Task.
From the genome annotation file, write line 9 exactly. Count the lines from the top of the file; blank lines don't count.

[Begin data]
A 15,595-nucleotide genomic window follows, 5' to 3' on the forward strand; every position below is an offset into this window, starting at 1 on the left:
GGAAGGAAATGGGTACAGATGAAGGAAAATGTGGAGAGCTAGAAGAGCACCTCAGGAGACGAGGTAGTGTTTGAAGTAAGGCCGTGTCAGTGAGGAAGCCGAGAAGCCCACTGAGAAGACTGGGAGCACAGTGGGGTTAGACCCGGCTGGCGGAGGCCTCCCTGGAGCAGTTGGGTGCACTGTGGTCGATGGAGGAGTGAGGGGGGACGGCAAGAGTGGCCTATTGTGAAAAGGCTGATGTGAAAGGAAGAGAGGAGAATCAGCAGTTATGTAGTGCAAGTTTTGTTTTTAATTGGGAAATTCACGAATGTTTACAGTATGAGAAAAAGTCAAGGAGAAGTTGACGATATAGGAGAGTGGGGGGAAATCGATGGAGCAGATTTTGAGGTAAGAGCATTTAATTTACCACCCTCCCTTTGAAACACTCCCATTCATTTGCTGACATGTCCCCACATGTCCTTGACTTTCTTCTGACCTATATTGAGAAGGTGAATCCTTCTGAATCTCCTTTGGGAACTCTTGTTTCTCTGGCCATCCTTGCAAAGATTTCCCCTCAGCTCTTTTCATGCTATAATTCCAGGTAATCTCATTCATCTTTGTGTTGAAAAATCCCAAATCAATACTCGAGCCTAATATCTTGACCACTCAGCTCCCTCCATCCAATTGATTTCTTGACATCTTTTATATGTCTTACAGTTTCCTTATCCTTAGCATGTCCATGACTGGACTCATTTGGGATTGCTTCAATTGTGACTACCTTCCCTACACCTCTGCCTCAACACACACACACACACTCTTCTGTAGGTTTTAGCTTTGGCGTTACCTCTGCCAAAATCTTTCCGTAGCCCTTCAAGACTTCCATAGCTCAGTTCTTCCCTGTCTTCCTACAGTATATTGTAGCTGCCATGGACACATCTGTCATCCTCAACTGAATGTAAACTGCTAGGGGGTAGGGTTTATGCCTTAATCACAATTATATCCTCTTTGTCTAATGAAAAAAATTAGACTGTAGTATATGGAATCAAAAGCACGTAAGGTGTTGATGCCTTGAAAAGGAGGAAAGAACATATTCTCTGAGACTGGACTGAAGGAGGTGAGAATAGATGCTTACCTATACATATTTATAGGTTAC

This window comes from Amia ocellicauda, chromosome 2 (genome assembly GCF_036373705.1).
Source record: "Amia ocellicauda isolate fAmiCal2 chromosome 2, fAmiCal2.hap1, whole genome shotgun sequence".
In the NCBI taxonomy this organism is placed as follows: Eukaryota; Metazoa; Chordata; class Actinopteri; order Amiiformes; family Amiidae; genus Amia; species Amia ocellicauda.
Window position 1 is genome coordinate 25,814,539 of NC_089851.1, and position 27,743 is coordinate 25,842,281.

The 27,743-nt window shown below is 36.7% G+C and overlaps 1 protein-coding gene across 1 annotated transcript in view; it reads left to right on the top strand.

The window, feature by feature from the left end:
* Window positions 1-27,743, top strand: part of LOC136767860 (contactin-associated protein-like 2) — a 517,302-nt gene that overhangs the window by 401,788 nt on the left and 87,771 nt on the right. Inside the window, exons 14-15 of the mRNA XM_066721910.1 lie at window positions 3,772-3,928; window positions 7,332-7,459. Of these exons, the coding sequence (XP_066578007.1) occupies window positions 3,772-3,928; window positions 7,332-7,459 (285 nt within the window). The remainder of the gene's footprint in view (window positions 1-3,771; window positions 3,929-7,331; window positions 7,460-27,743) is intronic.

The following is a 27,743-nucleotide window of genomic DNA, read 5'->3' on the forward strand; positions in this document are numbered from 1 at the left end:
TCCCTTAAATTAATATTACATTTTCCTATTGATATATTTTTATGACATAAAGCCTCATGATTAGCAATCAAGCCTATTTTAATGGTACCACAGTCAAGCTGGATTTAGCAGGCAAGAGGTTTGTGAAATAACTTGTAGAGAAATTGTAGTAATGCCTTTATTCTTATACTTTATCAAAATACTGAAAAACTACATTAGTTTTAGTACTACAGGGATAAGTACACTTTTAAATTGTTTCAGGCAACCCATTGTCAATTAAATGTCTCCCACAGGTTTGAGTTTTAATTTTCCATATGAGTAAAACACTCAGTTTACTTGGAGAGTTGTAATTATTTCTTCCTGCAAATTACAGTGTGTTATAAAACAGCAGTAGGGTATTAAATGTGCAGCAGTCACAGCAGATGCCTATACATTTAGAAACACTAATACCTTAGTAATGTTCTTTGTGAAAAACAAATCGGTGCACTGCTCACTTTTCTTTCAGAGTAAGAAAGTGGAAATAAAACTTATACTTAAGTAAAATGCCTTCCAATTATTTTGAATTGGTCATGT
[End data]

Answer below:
* Window positions 1-27,743, top strand: part of LOC136767860 (contactin-associated protein-like 2) — a 517,302-nt gene that overhangs the window by 401,788 nt on the left and 87,771 nt on the right. Inside the window, exons 14-15 of the mRNA XM_066721910.1 lie at window positions 3,772-3,928; window positions 7,332-7,459. Of these exons, the coding sequence (XP_066578007.1) occupies window positions 3,772-3,928; window positions 7,332-7,459 (285 nt within the window). The remainder of the gene's footprint in view (window positions 1-3,771; window positions 3,929-7,331; window positions 7,460-27,743) is intronic.